Under the banner of Crimes of Moral Turpitude, an alien can become inadmissible to enter the US.  Crimes of Moral Turpitude are crimes that contain a degree of malice and intentional ill-will. The scope of these crimes is too large to cover in this guide, but include crimes that result in the harming of others. Drug-related crimes would also result in inadmissibility.  It does not matter how long ago these crimes were committed or whether any time in jail was actually spent – an alien, even one of extraordinary ability, could fall at this hurdle.

In reality many aliens may have served some jail time in their youth. Having a criminal record does not mean that a green card will not be granted – in the most serious cases a green card will never be granted and if a criminal record is discovered by USCIS, even the non-immigrant visa an alien is working on in the US may be revoked. If the criminal conviction is very minor and ancient, a green card can be obtained providing there is substantial evidence of rehabilitation submitted with the application. The green card will of course take longer to process since the issue of admissibility will have to be reviewed separately.

Even if a green card is granted, aliens should know that any criminal tendencies must clearly be a thing of the past – if an alien is convicted of a Crime of Moral Turpitude (for example, drinking under the influence), the green card can be revoked and the alien could be deported. However, once a green card has been held for at least 5 years (being physically present in the US for a total of 5 years counting all departures out of the US) the alien may apply for citizenship and once granted it’s almost impossible to lose it, even if a serious crime is committed.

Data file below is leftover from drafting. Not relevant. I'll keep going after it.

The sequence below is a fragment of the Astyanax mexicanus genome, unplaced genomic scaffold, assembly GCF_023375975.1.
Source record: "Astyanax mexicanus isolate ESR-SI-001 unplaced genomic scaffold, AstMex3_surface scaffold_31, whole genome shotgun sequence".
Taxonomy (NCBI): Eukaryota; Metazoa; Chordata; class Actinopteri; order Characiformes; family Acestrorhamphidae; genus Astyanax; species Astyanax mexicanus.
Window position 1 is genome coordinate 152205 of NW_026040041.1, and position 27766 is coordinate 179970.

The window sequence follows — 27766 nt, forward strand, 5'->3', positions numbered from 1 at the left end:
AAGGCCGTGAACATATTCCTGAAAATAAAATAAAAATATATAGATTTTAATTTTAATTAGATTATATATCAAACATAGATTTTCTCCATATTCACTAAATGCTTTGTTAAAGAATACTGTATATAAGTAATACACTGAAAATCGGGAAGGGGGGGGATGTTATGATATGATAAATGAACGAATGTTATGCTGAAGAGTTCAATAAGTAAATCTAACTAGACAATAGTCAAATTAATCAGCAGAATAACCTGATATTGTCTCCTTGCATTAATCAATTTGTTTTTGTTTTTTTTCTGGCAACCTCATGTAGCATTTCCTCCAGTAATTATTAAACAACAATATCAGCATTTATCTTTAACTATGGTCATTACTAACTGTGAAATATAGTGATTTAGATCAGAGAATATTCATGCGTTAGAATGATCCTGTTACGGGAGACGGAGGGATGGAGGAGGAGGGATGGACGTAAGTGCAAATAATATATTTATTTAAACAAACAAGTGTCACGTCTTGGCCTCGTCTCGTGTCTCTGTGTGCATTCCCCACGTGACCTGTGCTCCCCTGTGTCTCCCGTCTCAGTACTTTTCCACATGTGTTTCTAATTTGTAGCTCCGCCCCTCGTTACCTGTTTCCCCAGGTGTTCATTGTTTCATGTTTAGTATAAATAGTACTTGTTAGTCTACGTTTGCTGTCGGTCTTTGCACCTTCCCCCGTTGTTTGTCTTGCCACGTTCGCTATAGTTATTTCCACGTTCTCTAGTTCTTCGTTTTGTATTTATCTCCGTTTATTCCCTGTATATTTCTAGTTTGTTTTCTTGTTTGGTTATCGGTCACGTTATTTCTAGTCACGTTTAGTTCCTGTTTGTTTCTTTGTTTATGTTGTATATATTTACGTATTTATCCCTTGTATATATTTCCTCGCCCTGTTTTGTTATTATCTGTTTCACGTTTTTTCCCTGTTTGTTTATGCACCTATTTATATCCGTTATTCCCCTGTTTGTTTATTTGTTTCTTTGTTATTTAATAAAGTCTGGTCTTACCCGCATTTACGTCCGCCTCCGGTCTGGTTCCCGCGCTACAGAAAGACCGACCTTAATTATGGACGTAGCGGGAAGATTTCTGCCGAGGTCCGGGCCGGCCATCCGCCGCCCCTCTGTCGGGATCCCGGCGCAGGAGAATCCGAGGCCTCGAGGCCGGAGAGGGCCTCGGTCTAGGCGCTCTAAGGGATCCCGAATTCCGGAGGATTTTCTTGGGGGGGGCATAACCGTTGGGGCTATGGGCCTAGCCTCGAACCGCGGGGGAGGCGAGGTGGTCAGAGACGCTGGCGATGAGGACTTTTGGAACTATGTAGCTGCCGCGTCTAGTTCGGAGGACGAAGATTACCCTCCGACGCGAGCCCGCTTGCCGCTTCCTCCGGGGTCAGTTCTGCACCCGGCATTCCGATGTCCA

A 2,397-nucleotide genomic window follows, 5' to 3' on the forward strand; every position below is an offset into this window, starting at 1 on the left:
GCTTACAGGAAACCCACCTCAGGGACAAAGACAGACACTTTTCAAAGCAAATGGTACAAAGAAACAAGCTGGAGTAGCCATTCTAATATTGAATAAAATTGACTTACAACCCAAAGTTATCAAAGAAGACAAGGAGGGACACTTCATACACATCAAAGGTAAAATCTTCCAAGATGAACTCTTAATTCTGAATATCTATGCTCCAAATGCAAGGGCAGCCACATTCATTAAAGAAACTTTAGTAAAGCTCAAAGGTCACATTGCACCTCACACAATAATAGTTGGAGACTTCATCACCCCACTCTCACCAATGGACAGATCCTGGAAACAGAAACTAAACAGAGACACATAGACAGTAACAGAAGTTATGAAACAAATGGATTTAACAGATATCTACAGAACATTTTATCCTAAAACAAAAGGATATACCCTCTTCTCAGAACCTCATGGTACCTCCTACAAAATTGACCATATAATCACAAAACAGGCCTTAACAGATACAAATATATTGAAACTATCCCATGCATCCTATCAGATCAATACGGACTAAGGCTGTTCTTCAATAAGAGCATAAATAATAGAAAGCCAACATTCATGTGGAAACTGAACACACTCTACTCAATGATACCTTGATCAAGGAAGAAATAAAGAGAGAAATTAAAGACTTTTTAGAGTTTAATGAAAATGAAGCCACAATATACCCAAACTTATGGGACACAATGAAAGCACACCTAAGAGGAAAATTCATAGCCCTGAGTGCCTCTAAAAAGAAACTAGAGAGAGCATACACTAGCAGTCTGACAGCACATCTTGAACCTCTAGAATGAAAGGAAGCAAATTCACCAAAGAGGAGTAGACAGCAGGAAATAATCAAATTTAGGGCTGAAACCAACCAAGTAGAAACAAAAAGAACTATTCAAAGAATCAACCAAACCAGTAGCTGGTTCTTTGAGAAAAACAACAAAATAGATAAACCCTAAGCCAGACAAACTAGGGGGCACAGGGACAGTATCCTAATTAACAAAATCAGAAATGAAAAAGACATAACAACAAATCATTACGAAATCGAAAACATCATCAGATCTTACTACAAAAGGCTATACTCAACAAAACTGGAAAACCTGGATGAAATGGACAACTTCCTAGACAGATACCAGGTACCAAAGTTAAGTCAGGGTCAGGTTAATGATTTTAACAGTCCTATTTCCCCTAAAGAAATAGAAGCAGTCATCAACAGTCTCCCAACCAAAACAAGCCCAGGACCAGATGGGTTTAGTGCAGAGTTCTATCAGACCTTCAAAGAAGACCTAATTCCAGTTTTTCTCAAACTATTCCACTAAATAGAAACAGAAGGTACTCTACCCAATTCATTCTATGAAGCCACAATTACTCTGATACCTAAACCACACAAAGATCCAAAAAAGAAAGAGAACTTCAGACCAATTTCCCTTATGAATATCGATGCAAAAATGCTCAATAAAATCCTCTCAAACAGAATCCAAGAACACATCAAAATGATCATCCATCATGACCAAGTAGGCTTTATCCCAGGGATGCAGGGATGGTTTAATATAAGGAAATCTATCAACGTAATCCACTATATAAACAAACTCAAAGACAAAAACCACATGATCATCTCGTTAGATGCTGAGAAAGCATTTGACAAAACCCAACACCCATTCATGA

The points are rarely outlined so plainly but in this case it’s very important to provide the reader with a balanced picture of immigration. There’s the red carpet treatment as well as the deportation treatment; both are an ever-present reality.

Aliens with Exceptional Ability:

Again, the word ‘exceptional’ is an easy to understand word but within the context of US immigration law the word exceptional has a very specific meaning.  With extraordinary ability being the highest accreditation that can be given to an alien, the next rung on the ladder downward are aliens with exceptional ability. In a nutshell, these aliens are split into two distinct categories. The higher of the two would require at least an advanced degree to enter the profession. An advanced degree might be an MA, LL.M, MBA, JD or any degree where a BA is a requisite to taking the advanced degree. A person may also have the equivalent of an advanced degree if they have a BA plus five years experience – this is the minimum entry requirement for the job nationally.  For example, a medical physician could become one without a PHD, but an attorney could not become one with a law degree, which is an advanced degree (JD).

Aliens with advanced degrees qualify for the EB2 green card while aliens with an Associates Degree or higher (for example a BA degree) may qualify for the EB3 green cards.